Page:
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Fuel Economy: Speed Matters

Fuel Economy: Speed Matters

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Science Fair Project Description

This science fair project was conducted to find out how the speed of a vehicle affects fuel economy. The science project was carried out using 5 different cars and observing the maximum distance traveled at different speeds.
Complexity level:8
Project cost ($):200
Time required:1 day to prepare, 1 day for the science project experiment
Material availability:Participation of drivers and 5 different cars are required.
Safety concerns:Ensure that all drivers are properly briefed and constantly observe all road safety rules and regulations.


Driving at 90 km/h (about 55 mph) produces better fuel economy than driving at 11 km/h (about 70 mph).


Speed and gasoline usage

A car’s fuel consumption refers to the amount of fuel required for the car to travel a specified distance. Similarly, fuel economy refers to the distance that can be traveled per unit of gasoline.

As the speed of a vehicle increases, the amount of wind resistance on the car also increases. At speeds of above 50km/hour, the effect of air resistance starts to increase very rapidly. About 30% of a vehicle’s power will be used to overcome the amount of wind resistance on the vehicle, when it is driven at speeds above 100km/hour.

Different vehicles will achieve their optimal fuel consumption at different speeds. When the vehicle's speed exceeds 90km/hour, fuel economy begins to decline. Slowing down from 110km/hour to 90km/hour will increase a car's mileage by between 20% and 30%.

Scientific Terms

Fuel consumption, fuel economy, air resistance, odometer


The materials required for this science fair project:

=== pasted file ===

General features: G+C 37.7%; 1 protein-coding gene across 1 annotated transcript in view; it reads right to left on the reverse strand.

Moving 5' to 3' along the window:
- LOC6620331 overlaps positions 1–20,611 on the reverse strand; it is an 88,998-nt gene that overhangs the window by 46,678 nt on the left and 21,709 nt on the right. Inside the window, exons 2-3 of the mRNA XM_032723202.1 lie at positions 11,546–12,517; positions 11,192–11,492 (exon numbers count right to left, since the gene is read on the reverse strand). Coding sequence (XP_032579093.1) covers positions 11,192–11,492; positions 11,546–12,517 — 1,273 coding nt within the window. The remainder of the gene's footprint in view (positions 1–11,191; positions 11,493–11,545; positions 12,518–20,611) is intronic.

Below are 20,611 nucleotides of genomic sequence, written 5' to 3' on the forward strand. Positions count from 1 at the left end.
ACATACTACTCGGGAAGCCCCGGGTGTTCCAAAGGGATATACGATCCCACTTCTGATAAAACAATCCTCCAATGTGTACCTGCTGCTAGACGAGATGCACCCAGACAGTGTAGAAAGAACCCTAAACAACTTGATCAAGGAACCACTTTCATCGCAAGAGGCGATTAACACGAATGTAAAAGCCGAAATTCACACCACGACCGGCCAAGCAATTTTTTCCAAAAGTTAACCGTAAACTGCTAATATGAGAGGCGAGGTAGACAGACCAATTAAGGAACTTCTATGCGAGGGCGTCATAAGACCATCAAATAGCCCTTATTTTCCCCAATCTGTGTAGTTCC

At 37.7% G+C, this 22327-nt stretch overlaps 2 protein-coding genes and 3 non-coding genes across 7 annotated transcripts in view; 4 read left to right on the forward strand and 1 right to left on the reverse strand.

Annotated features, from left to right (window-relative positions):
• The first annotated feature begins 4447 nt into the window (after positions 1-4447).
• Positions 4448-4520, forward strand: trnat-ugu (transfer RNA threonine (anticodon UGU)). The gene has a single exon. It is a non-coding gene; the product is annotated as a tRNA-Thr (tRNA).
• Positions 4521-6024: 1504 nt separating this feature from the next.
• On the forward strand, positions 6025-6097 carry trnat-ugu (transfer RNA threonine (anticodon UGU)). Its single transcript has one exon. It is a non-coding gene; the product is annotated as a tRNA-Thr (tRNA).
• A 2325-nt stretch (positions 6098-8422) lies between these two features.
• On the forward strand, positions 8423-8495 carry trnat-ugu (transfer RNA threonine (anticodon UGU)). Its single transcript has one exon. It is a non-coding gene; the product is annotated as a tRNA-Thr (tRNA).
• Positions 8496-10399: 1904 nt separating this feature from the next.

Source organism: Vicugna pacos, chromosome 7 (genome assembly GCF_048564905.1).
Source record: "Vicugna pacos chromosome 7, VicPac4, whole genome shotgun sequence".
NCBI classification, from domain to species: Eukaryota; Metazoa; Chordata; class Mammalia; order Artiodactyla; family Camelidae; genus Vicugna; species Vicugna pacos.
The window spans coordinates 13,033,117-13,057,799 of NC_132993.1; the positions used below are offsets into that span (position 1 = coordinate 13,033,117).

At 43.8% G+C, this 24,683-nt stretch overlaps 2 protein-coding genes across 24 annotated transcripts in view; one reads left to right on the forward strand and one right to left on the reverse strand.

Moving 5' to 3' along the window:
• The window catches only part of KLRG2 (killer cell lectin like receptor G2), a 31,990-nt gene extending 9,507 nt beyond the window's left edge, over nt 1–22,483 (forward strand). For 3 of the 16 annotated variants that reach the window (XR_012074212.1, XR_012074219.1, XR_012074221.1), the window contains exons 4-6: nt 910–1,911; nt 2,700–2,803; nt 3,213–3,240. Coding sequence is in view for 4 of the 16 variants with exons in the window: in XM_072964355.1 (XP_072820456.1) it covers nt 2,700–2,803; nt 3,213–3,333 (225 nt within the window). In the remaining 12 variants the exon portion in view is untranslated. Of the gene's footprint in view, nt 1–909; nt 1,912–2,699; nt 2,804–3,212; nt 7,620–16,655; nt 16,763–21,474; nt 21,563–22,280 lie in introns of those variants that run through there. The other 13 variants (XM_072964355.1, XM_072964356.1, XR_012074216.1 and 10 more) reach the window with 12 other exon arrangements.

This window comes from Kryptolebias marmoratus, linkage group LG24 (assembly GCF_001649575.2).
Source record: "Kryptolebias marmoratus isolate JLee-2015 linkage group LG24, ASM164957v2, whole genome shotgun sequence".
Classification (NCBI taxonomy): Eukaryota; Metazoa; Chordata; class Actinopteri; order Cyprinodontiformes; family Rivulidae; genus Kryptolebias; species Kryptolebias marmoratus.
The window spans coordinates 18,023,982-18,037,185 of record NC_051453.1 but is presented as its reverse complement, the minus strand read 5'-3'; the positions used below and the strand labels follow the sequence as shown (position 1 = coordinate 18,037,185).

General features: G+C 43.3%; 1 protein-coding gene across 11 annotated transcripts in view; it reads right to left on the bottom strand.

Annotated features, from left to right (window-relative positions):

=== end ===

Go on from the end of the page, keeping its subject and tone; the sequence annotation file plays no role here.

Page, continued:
- 5 drivers
- 5 types of cars
1. A Nissan Rogue
2. A Toyota Yaris
3. A Honda Civic
4. A Mazda 3
5. A Nissan Sentra
- 250 liters of gasoline (about 65 gallons)


1. For this science fair project, the independent variable is the type of car and the speed of the car. The dependent variable is the distance traveled by the car on 20 liters (or 5 gallons) of gasoline. This is determined by observing and recording the odometer readings. The constants (control variables) are the amount of gasoline, the traffic on the highway, the car’s age and  its maintenance.

2. The science project requires 5 cars and 5 drivers. The cars chosen were a Nissan Rogue,  Toyota Yaris,  Nissan Sunny ,  Mazda 3  and a Nissan Sentra

3. This science fair project will start by driving the cars  to  a gasoline station until the “Low Fuel” signal lights up. The cars are filled with 20 liters of gasoline each. The odometer is reset to zero.

4. For the first experiment, the drivers are made to drive their cars at a constant speed of 90km/h along the chosen stretch of highway. They are to continue driving at that speed until the “Low Fuel” indicator lights up again. The driver should then stop the car and record the distance traveled indicated by the odometer.

5. For the second experiment, the odometer is first reset to zero. The driver then continues to drive at 110km/h until he reaches the nearest petrol station where he  refills the car with another 20 liters of gasoline. The driver then starts the return journey and continues to drive at 110km/h until the “Low Fuel” indicator lights up again. The driver then  stops the car again and records the distance traveled indicated by the odometer.

6. The drivers must now drive to the nearest gasoline  station  and fill up another 10 liters of gasoline before returning home.



It is observed that at 90 km/h all of the cars were able to travel for longer distances (of about 20% to 30%) compared to when the cars travelled at  speeds of 110km/h.

Vehicle type

Distance traveled on 20 liters of petrol (km)

Extra distance (in terms of %)



Nissan Rogue




Toyota Yaris




Nissan Sunny




Mazda 3




Nissan Sentra





The chart below represents the results of our science experiment.


Our hypothesis has been proven to be correct. Driving at 90 km/h (about 55 mph) produces better fuel economy than driving at 11 km/h (about 70 mph).

As gasoline prices increase, the average consumer would look for ways to improve fuel efficiency and reduce consumption. From the above data, driving at 55 mph instead of 70mph helps to reduce our gasoline consumption.

Also consider

Repeat the science project, this time, using vehicles with higher engine capacities.

The science project experiment can be repeated using different grades of gasoline.


Fuel economy in automobiles -

Fuel efficient driving -

Related videos

Hey there! Here are some awesome videos about this science project that we think you'll really like. They're not only super fun, but they'll also help you learn more about the science behind the project. So sit back, relax, and get ready to have some fun!!
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